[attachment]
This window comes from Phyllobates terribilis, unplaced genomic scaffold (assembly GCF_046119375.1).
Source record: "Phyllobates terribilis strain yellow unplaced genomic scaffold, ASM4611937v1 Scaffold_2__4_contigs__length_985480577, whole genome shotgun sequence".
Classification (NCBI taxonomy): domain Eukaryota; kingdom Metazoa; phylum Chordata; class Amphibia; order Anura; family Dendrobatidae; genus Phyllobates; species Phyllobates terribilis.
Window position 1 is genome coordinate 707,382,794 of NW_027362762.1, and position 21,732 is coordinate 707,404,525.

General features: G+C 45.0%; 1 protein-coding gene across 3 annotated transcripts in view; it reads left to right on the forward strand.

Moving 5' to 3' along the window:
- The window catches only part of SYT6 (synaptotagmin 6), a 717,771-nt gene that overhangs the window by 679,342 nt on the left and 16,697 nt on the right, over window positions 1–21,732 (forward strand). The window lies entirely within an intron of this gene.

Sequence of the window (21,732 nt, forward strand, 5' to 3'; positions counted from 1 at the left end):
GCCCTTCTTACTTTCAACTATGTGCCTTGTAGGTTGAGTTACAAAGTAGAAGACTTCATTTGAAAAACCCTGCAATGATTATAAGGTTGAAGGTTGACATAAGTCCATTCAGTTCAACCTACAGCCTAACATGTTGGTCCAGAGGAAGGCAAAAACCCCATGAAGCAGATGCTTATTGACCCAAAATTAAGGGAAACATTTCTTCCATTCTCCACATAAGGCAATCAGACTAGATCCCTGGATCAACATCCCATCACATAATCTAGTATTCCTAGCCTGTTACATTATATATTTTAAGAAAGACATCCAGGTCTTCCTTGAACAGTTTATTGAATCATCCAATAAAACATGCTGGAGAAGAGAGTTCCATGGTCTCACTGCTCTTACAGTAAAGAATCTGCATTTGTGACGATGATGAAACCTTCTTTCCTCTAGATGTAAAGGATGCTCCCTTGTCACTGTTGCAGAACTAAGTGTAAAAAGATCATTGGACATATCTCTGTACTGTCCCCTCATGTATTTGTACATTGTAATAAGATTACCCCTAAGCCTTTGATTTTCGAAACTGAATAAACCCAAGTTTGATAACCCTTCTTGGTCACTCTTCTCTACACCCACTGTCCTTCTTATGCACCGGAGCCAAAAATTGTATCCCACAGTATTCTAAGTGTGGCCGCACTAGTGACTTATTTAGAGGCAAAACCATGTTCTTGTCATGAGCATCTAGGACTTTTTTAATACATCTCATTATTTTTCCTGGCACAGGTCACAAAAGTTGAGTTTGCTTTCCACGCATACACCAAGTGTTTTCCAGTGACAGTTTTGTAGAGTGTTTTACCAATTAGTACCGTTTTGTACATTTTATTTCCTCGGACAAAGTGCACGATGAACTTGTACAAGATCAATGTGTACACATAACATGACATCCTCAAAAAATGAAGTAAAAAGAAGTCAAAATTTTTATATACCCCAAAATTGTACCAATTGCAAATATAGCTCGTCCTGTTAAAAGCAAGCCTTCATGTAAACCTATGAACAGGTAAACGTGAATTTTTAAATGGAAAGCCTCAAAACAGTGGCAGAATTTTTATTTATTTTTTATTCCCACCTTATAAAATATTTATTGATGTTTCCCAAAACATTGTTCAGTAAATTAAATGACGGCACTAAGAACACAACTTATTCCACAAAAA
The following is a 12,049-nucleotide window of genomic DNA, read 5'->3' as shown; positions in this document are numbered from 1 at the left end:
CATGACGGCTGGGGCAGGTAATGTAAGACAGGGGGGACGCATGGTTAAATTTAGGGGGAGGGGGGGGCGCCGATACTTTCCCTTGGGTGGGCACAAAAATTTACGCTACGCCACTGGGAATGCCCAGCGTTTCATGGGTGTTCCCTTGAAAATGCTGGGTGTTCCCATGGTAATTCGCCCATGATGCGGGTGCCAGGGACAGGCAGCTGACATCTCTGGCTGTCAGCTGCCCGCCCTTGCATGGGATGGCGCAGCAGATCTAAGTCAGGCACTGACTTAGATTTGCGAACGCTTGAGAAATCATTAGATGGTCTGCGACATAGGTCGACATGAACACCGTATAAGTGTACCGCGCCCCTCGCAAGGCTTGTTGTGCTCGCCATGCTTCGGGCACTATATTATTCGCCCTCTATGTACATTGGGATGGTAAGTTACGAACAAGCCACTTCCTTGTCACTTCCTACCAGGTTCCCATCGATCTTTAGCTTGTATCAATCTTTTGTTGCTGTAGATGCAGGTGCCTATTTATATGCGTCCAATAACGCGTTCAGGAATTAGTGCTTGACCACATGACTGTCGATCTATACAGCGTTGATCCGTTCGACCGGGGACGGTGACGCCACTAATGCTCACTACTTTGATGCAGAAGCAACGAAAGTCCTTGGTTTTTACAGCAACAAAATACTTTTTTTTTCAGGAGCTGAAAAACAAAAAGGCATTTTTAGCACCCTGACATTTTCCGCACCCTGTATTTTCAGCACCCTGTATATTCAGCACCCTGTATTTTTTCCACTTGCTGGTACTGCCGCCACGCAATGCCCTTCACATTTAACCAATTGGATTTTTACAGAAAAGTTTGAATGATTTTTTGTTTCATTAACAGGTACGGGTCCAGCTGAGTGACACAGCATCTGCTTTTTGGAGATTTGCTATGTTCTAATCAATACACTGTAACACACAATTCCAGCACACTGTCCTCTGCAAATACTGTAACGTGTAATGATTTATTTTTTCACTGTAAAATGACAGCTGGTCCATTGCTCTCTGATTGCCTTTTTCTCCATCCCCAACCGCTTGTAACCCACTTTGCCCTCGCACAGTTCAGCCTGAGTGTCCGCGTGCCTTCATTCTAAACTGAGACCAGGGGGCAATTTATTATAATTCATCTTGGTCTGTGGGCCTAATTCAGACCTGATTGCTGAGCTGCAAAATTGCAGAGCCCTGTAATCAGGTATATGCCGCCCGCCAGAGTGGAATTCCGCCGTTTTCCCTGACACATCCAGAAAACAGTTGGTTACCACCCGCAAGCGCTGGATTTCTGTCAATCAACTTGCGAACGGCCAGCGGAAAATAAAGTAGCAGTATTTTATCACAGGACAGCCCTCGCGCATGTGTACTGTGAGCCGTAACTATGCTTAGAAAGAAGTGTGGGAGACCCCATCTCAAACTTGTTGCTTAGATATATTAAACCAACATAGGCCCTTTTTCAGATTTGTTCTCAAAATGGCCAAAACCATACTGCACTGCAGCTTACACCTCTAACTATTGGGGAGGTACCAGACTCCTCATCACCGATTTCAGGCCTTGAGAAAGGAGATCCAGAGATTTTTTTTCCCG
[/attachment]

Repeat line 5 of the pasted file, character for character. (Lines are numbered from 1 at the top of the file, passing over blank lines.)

General features: G+C 45.0%; 1 protein-coding gene across 3 annotated transcripts in view; it reads left to right on the forward strand.